James Watt was later recognized for his contributions to science and industry, the unit of power in the International System of Units, the watt, was named for him.
An actual horse’s peak power has been measured at just under 15hp. However, for prolonged periods of time, the average horse can’t deliver even one horsepower.
There you have it, a short accounting of what I discovered about the origins of the term horsepower. So what do you think, did any of the information in this post surprise you? Leave a comment to be entered in a drawing for a copy of any of my backlist books.
Welcome to another terrific Tuesday. Well, GRAY HAWK’S LADY has just been re-released for its 25th Year Anniversary Edition. Although it is not yet in paperback, we hope to have it up and ready for sale soon. Once it’s published again in paperback, it will be about 25 years since it was in print.
Meanwhile, the e-book is on sale right now for $4.99 at Amazon. It’s also on Kindle Unlimited, so you can read it for free if you subscribe to Kindle Unlimited.
Isn’t this a beautiful cover? It’s quickly becoming one of my favorites.
When a 25th Year Anniversary Book is released, it’s gone through another series of editing. When the original mass market paperback books were put into e-book format, I didn’t realize how many errors can be made on the conversion. And so slowly, one by one, we’re re-editing them and getting them released again. One of the wonderful things we’re doing is putting back in the original maps. These are special because they were drawn by my then teen-aged daughter, Trina. And so getting the maps put back in them is exciting for me.
This book is also special for me because I met and married my husband while I was writing this book, which makes this a very, very special book for me.
I’ll be giving away an e-book of this today for a lucky blogger, so do please leave a comment.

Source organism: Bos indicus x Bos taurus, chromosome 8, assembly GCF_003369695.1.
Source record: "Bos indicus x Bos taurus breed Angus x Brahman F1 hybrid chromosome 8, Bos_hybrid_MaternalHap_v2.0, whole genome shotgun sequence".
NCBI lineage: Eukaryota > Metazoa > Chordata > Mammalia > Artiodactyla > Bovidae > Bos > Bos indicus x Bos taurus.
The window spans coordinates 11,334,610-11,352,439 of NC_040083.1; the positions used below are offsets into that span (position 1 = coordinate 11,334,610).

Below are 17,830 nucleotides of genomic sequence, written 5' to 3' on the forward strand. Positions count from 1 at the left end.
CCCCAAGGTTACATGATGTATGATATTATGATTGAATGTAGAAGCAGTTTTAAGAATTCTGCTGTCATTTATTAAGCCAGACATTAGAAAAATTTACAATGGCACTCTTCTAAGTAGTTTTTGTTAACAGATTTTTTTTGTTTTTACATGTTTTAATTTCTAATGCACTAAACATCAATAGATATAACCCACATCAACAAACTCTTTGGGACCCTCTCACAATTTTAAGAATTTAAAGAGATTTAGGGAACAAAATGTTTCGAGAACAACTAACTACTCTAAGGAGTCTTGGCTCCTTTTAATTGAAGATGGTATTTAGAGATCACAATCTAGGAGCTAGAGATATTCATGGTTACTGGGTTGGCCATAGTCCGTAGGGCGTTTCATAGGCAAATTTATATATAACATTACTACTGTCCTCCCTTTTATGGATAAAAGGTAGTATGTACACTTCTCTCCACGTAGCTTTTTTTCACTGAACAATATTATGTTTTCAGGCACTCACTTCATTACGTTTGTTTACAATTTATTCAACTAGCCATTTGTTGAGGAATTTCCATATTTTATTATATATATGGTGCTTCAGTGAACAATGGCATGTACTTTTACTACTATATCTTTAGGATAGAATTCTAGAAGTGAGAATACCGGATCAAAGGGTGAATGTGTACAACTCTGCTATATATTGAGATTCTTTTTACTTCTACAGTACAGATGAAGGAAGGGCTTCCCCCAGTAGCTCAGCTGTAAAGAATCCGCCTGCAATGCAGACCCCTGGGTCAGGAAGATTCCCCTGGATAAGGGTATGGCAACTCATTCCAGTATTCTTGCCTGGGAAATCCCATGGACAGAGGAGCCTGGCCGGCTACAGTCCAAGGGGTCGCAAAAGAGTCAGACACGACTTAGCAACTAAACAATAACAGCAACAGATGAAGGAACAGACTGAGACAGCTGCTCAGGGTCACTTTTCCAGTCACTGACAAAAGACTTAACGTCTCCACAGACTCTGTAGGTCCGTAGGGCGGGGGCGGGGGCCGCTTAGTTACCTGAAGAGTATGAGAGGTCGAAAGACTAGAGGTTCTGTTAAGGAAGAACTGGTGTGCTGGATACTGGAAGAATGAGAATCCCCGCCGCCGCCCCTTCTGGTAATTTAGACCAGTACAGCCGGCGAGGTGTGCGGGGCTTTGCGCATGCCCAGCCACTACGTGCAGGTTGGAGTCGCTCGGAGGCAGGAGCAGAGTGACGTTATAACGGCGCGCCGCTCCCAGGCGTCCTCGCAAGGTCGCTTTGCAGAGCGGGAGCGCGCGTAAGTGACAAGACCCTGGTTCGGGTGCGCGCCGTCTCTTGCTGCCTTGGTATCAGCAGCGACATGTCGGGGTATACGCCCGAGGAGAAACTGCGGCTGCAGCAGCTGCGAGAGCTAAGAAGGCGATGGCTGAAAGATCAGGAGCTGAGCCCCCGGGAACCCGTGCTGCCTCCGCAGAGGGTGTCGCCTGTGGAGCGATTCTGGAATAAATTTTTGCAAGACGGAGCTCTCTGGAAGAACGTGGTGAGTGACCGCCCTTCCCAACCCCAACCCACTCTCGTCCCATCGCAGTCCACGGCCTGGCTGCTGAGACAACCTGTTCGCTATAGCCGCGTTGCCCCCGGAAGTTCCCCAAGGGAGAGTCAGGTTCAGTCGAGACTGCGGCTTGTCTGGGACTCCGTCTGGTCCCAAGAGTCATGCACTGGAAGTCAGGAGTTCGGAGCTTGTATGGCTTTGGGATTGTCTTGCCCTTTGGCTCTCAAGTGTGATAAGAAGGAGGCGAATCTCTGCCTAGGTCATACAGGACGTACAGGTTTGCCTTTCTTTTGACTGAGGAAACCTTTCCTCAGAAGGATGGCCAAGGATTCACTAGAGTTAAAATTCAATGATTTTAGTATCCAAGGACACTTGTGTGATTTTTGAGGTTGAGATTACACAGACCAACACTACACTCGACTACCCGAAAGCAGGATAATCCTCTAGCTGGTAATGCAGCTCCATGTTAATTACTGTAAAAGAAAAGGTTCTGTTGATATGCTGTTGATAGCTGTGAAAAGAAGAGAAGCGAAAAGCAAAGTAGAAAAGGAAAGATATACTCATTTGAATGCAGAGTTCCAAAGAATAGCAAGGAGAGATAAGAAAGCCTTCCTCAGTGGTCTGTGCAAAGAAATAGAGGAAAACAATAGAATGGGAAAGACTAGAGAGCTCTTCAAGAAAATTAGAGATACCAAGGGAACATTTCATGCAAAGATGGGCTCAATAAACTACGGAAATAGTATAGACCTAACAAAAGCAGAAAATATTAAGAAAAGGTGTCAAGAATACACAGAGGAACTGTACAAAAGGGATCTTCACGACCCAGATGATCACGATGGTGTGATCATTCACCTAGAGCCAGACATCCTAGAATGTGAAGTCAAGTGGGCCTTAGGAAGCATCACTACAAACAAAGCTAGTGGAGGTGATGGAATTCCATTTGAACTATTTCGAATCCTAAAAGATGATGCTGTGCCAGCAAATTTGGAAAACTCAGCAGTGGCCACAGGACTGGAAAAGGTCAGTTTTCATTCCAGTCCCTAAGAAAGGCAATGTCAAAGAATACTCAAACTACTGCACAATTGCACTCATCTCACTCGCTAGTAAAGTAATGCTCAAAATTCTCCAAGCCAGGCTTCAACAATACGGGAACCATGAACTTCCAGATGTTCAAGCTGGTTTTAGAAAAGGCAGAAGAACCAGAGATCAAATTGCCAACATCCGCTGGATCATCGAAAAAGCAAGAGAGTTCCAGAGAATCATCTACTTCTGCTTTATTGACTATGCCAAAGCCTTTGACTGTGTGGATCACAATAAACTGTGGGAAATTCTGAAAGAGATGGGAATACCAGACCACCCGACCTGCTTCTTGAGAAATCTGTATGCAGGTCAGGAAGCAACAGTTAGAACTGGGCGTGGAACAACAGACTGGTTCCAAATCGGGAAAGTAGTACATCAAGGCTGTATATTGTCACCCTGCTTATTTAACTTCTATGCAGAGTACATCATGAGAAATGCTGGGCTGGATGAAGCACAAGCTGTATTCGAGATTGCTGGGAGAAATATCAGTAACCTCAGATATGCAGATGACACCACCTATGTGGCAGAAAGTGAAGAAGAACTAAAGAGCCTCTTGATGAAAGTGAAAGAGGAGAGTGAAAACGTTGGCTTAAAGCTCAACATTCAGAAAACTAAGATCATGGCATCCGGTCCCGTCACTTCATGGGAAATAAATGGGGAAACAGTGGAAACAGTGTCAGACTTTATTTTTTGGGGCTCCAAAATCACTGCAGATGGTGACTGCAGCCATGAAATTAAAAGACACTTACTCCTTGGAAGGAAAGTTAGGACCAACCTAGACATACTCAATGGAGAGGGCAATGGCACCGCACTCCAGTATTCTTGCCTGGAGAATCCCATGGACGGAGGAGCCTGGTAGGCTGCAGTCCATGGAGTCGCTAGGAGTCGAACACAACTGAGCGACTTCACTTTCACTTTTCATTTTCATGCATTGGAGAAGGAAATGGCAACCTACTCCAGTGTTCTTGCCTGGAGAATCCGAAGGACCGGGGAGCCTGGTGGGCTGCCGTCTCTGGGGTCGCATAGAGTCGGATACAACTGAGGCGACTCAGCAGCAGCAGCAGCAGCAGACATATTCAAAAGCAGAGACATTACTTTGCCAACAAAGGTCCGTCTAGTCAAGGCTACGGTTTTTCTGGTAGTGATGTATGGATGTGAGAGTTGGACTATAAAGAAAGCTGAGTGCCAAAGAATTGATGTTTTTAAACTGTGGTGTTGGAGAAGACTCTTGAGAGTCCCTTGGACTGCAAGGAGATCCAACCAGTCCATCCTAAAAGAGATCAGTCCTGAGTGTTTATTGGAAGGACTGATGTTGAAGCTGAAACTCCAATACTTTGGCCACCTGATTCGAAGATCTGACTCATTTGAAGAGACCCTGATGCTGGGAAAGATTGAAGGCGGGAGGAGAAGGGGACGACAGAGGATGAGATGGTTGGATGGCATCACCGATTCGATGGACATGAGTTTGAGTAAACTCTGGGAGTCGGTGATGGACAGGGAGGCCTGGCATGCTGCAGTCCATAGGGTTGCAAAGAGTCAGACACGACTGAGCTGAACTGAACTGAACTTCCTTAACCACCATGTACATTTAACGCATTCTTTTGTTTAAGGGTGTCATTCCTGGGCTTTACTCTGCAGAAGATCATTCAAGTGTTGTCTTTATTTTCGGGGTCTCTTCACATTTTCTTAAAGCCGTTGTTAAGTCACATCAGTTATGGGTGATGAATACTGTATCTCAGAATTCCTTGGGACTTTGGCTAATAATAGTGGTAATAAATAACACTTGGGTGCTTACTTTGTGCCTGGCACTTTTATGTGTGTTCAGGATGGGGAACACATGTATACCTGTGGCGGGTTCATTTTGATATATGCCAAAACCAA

I’ll leave this here with the synopsis for the book and an excerpt.
Hope you’ll enjoy!
GRAY HAWK’S LADY
Different worlds, one heart.
Blackfoot Warriors, Book 1
When Lady Genevieve Rohan joins her father in the farthest reaches of the American West, she expects to bring a bit of genteel English charm to his dry, academic existence. Instead, she finds her father desperately ill, and it’s up to her to finish his study of the Indian and publish his work—or face the wrath of his creditors.
Her troubles mount when the men hired to capture a member of the Blackfoot tribe don’t bring her a docile maid to study. They present her with a magnificent warrior—proud, outrageously handsome and simmering with fury at the loss of his freedom.
The white woman is beautiful beyond compare, but Gray Hawk can’t think past his plan to exact revenge against this meddling foreigner. It’s ridiculously easy to escape, then turn the tables and take her captive. When anger turns to passion, then to love, he embarks on a new quest. To claim the stubborn, red-headed vixen as his own.
Yet as their hearts strain toward each other, pride conspires to pull them apart…unless they can each find a way for their hearts to become one.
Why didn’t the savage look away? And why didn’t he join in the laughter? Laughter the others in his tribe were enjoying…at her expense.
Genevieve shuddered and glanced away from the window, her gaze catching on to and lingering over the simple, hand-carved furniture that had been given to her for her “use.”
The room was clean, but that was all it was.
There was nothing in the room to recommend it—no feminine touches here and there, no lacy curtains to cushion the windows, no crystal or china to brighten each nook and cranny, no tablecloths, no rugs…no white women, period. Except for her.
She had thought, when she and her father had reached St. Louis, that she had come to the very edge of civilization, but she had been wrong. At least there, she and her father had been able to rent a house where they had enjoyed all the comforts to which they were both accustomed.
But here, away from any sort of civilization, she felt destitute.
Genevieve sighed, her white-gloved hand coming up to bat at a fly hovering around her face.
“Robert,” she spoke out. He bent toward her where she sat at the crude wooden table at one side of the room, and said, “Go ask Mr. McKenzie if there is any truth to the rumor that these Blackfoot Indians are leaving today. Oh, and Robert,” she added as her manservant rose to do her bidding, “please ask Mr. McKenzie if those two half-breed trappers I met yesterday are still in residence at the fort, and if they are, please tell him that I wish to see those men at once.”